21—Columbia Pictures (Blu-ray)

Video: 4/5
Audio: 4.25/5
Extras: 3/5

Inspired by the true story of MIT students who mastered the art of card counting and took Vegas casinos for millions in winnings. Looking for a way to pay for tuition, Ben Campbell finds himself quietly recruited by MIT's most gifted students in a daring plot to break Vegas. With the help of a brilliant statistics professor and armed with fake IDs, intelligence and a complicated system of counting cards, Ben and his friends succeed in breaking the impenetrable casinos. Now, his challenge is keeping the numbers straight and staying one step ahead of the casinos before it all spirals out of control.

I didn’t pay much attention to this one during its theatrical run as the trailers made this look like one of those all style, no substance type of films. Luckily it proved better than that. Cards are all the rage right now and this film tells an interesting story of a group of MIT students that are recruited by a teacher to go in on a counting scheme in Las Vegas for big money. The math wizards are great at their job but the casinos don’t appreciate being taken by their scheme. Overall this one is pretty by the numbers but I enjoyed the pace and style.

21 was shot in HD using the Genesis digital camera and the results vary a bit. Like most digitally captured films, there is plenty of detail and depth in the imagery. The image has a consistently clean look and I can understand why people like that razor sharp imagery afforded by the digital capture. My only complaint is motion. For some reason motion seems strange in this film with a floating quality that I found distracting. It actually reminded me of the newer televisions that support higher refresh rates. It causes motion to look a bit unnatural and almost a swimming appearance. Aside from that there was plenty to like about this presentation. Depth and dimension are outstanding and the contrast levels in the Las Vegas scenery were superb. Every detail of the casino floors and Vegas clubs was there in spades and the style provides lots of eye candy.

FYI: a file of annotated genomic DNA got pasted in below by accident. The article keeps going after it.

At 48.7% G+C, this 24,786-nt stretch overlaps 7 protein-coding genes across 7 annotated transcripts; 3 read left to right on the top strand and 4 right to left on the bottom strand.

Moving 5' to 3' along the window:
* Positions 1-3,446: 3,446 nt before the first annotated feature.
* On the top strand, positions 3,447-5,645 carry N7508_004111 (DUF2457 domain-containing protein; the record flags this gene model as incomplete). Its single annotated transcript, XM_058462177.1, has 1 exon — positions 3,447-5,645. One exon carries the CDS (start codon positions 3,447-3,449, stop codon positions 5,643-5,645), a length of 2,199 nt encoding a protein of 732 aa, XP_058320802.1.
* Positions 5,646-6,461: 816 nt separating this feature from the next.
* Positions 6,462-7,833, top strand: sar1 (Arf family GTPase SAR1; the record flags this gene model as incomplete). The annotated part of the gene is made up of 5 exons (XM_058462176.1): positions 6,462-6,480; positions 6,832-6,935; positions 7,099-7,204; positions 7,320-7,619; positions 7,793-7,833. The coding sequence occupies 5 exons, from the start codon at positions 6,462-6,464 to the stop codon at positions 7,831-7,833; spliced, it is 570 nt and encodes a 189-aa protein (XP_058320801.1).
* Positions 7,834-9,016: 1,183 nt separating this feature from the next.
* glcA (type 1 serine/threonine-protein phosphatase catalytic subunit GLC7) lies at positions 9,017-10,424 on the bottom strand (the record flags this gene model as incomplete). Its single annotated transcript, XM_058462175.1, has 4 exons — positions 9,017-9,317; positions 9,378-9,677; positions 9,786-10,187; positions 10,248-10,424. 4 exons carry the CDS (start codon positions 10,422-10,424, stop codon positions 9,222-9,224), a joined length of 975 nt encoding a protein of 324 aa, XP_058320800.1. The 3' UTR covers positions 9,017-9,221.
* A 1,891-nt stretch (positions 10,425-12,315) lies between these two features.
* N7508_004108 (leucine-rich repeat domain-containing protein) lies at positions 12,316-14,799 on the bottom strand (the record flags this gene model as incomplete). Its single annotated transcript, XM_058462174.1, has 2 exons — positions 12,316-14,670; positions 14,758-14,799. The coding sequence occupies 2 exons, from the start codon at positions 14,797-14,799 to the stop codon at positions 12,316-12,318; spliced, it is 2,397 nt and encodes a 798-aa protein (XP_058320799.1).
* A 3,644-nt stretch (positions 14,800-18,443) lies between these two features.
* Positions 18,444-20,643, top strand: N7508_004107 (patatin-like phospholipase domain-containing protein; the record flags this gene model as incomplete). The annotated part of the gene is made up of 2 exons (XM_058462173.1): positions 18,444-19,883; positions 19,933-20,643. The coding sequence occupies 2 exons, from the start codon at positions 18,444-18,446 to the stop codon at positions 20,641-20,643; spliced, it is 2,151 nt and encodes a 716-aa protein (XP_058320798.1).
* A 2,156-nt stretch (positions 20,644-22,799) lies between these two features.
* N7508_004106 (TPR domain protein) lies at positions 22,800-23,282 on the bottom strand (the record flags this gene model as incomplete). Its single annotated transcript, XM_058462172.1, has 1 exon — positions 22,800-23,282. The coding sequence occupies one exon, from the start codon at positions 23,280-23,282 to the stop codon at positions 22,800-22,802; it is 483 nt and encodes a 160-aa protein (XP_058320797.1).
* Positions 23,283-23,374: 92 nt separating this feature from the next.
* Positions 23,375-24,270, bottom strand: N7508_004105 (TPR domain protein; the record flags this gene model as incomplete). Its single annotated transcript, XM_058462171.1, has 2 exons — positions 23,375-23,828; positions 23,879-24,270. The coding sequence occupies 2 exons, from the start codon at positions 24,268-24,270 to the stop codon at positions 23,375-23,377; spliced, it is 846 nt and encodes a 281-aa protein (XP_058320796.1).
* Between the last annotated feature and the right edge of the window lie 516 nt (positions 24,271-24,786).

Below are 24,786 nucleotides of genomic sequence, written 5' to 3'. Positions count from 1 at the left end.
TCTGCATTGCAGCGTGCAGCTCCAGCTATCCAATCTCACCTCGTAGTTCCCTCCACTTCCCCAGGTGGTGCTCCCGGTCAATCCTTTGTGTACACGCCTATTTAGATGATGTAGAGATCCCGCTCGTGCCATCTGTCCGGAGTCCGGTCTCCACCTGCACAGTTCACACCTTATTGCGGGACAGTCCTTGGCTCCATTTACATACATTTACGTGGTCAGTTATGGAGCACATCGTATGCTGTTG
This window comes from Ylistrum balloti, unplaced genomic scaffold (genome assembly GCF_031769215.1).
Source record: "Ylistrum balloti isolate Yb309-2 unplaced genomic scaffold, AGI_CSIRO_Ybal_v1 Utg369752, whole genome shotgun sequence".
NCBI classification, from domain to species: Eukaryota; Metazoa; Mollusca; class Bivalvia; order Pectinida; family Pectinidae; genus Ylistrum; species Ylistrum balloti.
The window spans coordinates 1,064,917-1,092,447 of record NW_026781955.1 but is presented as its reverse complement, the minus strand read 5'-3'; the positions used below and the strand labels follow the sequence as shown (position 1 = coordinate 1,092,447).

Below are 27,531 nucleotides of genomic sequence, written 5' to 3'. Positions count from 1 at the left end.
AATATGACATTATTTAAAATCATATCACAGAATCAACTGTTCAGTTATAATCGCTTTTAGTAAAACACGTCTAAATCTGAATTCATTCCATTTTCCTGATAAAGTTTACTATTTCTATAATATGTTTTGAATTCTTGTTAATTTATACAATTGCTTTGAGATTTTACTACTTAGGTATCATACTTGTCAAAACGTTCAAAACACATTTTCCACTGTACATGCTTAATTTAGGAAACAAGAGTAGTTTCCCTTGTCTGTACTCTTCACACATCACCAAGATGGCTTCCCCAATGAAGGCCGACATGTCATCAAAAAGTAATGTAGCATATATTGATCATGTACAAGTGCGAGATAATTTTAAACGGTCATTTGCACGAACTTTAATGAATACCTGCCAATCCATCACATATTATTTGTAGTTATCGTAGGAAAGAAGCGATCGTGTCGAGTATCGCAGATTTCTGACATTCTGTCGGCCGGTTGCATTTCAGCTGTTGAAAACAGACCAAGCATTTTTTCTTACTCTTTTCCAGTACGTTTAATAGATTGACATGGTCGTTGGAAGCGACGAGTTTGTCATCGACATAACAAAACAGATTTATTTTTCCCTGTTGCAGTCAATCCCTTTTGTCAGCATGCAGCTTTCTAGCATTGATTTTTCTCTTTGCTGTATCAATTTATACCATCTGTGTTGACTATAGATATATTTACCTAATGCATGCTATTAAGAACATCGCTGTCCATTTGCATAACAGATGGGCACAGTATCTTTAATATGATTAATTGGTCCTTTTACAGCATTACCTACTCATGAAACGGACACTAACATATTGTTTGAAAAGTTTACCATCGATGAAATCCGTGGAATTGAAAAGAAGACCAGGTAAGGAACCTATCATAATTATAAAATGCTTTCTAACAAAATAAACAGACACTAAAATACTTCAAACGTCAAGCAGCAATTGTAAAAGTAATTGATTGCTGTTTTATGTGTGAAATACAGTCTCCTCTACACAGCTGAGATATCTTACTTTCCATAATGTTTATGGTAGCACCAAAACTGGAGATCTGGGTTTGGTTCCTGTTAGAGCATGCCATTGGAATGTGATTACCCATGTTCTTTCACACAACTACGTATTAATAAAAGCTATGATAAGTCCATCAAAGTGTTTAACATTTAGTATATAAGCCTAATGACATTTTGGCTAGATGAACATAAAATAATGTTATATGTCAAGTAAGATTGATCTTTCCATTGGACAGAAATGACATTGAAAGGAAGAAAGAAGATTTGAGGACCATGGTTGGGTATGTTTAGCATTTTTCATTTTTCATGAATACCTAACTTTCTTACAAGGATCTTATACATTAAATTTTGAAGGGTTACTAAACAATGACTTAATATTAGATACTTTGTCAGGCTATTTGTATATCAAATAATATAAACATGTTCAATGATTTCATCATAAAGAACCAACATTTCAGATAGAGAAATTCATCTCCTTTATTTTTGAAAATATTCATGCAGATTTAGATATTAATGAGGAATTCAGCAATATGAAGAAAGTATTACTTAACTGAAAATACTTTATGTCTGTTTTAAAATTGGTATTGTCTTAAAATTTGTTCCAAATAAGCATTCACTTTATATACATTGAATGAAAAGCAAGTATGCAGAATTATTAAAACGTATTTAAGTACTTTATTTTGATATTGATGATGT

Sony delivers another solid Dolby TrueHD soundtrack that had far more dynamic range than I was expecting for this type of film. The low end had a lot more presence than I would expect and my subs got a nice workout from time to time. The film’s soundtrack is a nice mix of modern rock and club sounds and the soundtrack does a great job of delivering a convincing atmosphere for the casinos and clubs. Dialogue sounds very natural in balance and timbre and the imaging was seamless throughout the soundstage.

Extras include interviews with the cast including tips on blackjack play as well as a behind the scenes look at the production of the film. A feature commentary and production design feature is also included. Another interesting feature is the inclusion of a blackjack game that can be played solo or online using the BD-Live profile. This game even has tips for the amateur on how to play their cards.

Sony has delivered a sensational A/V presentation on this one. While I didn’t think the film was near the caliber of card favorite Rounders, it was still an interesting story with nice style. Easily worth a rental.

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